Two-bedroom flat worth £4.65m reveals hidden tragedy of Earl
THE GRAND Georgian terraces of Belgravia are among the most exclusive addresses in London. Its statesmanlike squares and white stucco-fronted mansions have been home to an impressive roll call of the great and the good. From Mozart to Ian Fleming, from Lady Thatcher to Cara Delevigne, its illustrious residents have contributed to its sense of grandeur. But one house, practically next door to where the poet Alfred Lord Tennyson lived, has a hidden history, teeming with royal secrets.
A two-bedroom, second floor flat on Upper Belgrave Street resides in a building that was originally built in the 1820s for an illegitimate child of King William IV. George Fitz-Clarence, as he was named, was the eldest son of actress Dorothea Bland, who had a 20-year relationship with the monarch. The affair was well-known and, had they married, George would have been the heir to the throne. However, he had a problematic time with his royal father due to his drinking and gambling habits, so a series of titles were bestowed upon him instead, such as the 1st Earl of Munster, Lieutenant of the Tower and Aide-de-camp.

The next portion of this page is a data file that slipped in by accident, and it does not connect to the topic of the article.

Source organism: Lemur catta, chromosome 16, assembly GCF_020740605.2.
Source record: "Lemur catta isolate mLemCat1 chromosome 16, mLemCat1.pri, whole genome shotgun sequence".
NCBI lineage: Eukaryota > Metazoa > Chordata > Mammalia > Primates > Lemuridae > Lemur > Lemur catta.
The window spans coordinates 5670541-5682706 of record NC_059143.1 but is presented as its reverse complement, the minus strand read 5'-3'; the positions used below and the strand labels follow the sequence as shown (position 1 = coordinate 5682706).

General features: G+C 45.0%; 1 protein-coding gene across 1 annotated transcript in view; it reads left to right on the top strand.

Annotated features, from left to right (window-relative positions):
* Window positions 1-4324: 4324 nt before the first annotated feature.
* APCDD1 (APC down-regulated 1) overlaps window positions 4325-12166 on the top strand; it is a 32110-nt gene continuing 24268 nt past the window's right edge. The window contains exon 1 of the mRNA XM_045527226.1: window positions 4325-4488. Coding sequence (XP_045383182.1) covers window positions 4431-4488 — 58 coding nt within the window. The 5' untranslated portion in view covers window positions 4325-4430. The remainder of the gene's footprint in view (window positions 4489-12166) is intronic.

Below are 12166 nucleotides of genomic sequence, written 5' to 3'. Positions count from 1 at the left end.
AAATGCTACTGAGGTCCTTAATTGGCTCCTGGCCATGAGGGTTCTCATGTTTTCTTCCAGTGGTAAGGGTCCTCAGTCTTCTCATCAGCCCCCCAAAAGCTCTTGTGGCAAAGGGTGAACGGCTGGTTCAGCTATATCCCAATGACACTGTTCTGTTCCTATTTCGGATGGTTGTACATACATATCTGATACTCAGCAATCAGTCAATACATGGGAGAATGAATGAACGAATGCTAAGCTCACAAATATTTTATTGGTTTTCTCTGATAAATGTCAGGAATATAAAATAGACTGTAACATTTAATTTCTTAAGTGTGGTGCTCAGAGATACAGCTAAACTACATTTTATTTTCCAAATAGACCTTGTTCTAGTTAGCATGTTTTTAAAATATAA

It all ended in tragedy when he committed suicide at his home in 1842, aged 48, using a pistol that had been presented to him by King George IV. Recently historians have speculated that he suffered from a hereditary disease called porphyria which affected his mental health. “It’s got a fascinating history, but then that’s Belgravia for you. There are blue plaques all over the place,” says Nat Wilde, manager of Hamptons International in Sloane Square. “People do like to know about the history of these places because it lends a human touch to the building.” Even if the person killed themselves there? “Yes, they’re not bothered about that at all. Foreign buyers love it especially because they feel as though they’re not just buying a home, but a piece of English history.”
The house, renovated and split up into apartments like many of the oldest Belgravia mansions, is certainly not suffering on price or popularity. Hamptons has already refused an offer for £4.2m in the two months it has been on the market, after an apartment on the same floor sold for £300,000 more. The Grade-II listed building boasts a sweeping staircase in the entrance hall, original 17th century high ceilings, a lift, a resident caretaker and a triple-aspect view south, east and west over Eaton Square and Saint Peter’s Church. You wouldn’t know the apartment had such an infamous past from the modern furnishings (above) which have been designed by the wife of the current owner.
The apartment in Upper Belgrave Street is on the market for £4.65m. For bookings call Hamptons International on 020 7717 5317